We came across a great opinion piece on Crikey.com.au this week that explored the issue of paid parking being introduced into some of Brisbane’s largest shopping malls, generating significant debate and outcry in the Sunshine State (see our previous post here). According to the Secretary of the Shop Distributive and Allied Employees Association in Queensland, Chris Ketter, it’s un-Australian to charge workers to park their cars when they’re going to their places of employment.
According to Crikey, the position taken by Westfield has been to preserve and protect their parking spaces for their customers by providing free parking for three hours and then applying an increasing sliding scale of charges to stop commuters parking in their car park all day to take advantage of the nearby park-and-ride public transport service.
So who should pay? We quote from Alan Davies and the Crikey article:
Why shouldn’t (the employees) pay their own way? After all, many workers don’t get free parking. They commute by public transport at their own expense, or fork out from their own pockets for parking. I know some workers who enjoy “free” parking, but it’s paid by their employer, essentially as part of their remuneration.
So why shouldn’t the retailers pay? They’re the ones who employ the workers directly and who need to be able to attract and retain quality staff. They’d probably respond by saying they can get the staff they need without having to pay employee travel costs.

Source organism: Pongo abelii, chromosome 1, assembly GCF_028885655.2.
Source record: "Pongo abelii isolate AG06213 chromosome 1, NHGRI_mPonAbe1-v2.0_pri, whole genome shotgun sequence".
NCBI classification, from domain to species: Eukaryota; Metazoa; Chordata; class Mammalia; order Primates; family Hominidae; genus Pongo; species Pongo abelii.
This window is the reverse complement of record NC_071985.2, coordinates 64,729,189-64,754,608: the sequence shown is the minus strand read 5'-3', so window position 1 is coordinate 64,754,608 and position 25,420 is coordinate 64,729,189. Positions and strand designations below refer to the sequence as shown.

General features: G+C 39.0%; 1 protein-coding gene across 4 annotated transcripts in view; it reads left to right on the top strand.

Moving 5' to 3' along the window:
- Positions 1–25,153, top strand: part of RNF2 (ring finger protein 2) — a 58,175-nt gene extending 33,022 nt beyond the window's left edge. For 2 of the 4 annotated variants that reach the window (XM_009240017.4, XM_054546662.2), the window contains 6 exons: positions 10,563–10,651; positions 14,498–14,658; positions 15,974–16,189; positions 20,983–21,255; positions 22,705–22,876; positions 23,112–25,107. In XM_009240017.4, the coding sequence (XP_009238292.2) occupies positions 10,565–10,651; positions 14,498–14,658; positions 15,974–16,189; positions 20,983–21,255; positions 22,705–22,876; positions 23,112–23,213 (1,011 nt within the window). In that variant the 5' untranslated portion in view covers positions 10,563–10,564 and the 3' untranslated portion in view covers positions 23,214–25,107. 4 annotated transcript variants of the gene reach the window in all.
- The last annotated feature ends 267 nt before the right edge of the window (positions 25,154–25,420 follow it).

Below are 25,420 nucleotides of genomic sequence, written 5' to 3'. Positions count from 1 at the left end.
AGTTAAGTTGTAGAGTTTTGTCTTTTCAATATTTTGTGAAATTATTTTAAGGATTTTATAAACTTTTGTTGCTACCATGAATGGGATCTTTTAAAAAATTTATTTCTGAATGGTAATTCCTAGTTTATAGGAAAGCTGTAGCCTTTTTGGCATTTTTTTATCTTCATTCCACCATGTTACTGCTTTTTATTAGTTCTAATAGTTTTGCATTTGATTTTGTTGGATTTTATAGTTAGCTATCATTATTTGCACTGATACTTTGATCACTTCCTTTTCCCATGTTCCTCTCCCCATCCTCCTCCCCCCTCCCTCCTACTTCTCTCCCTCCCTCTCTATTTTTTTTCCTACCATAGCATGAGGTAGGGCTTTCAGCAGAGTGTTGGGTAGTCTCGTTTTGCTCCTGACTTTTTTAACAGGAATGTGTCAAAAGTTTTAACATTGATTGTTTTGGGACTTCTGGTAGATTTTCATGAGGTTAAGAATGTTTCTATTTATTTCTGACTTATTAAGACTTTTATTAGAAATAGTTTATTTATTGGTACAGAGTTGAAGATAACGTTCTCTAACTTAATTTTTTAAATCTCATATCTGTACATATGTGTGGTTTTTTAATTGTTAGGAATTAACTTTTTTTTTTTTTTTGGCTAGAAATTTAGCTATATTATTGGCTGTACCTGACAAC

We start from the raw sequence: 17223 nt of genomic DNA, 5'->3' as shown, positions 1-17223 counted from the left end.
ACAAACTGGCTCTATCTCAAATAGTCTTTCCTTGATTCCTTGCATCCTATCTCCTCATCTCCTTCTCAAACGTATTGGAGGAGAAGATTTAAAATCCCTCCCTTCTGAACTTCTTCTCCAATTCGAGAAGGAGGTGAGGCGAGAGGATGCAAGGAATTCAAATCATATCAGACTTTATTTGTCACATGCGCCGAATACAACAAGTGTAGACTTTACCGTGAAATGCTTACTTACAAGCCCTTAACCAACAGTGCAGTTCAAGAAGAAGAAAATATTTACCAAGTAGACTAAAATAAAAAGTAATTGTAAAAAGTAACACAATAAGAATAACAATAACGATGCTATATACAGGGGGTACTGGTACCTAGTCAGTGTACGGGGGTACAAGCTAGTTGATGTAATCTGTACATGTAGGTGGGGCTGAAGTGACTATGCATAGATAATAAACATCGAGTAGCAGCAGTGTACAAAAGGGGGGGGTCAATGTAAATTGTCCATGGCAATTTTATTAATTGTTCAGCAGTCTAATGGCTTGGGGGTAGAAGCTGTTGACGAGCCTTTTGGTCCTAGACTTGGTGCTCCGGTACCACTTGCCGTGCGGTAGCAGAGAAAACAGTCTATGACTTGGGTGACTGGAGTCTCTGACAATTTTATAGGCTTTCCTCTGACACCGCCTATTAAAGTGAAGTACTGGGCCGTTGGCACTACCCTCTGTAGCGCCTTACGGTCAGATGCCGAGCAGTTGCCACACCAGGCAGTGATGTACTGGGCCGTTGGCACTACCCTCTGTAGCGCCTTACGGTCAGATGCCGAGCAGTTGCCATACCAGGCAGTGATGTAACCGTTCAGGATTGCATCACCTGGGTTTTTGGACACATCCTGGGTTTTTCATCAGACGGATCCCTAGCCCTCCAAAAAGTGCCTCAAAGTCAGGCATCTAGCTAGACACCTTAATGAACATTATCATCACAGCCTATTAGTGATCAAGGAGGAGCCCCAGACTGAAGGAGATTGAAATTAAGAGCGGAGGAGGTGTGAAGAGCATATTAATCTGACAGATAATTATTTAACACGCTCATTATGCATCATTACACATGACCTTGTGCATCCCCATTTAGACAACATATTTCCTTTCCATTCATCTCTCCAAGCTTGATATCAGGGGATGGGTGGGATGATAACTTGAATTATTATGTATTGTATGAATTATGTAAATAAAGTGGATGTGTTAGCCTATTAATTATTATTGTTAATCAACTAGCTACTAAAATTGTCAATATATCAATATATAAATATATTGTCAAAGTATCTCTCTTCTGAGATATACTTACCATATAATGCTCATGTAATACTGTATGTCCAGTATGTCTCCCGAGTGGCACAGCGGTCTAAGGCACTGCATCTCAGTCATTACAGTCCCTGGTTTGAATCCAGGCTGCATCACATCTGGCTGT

Apart from paying up, the other option for workers is public transport. As I understand it there’re reasonably good services to the CBD from Chermside and Carindale. The vast bulk of suburban retail workers however are likely to live within the region, so Brisbane City Council (the bus operator) would need to ensure local feeder services are adequate.
The idea that parking charges could be plausibly portrayed as “un-Australian” shows just how deeply ingrained the right to drive is in our national psyche. But as parking theory and the understanding of how the dynamics of the market continues to improve, it’s clear that free parking isn’t good for anyone – providing incentives to drive, increasing traffic, capitalising transportation budgets for infrastructure that could better be spent on people and public transport, and with negative environmental impacts.
So is there one answer? Alan Davies recommends that the local Council should be thinking about asking Westfield and the retailers to contribute to the cost of improving those public transport services.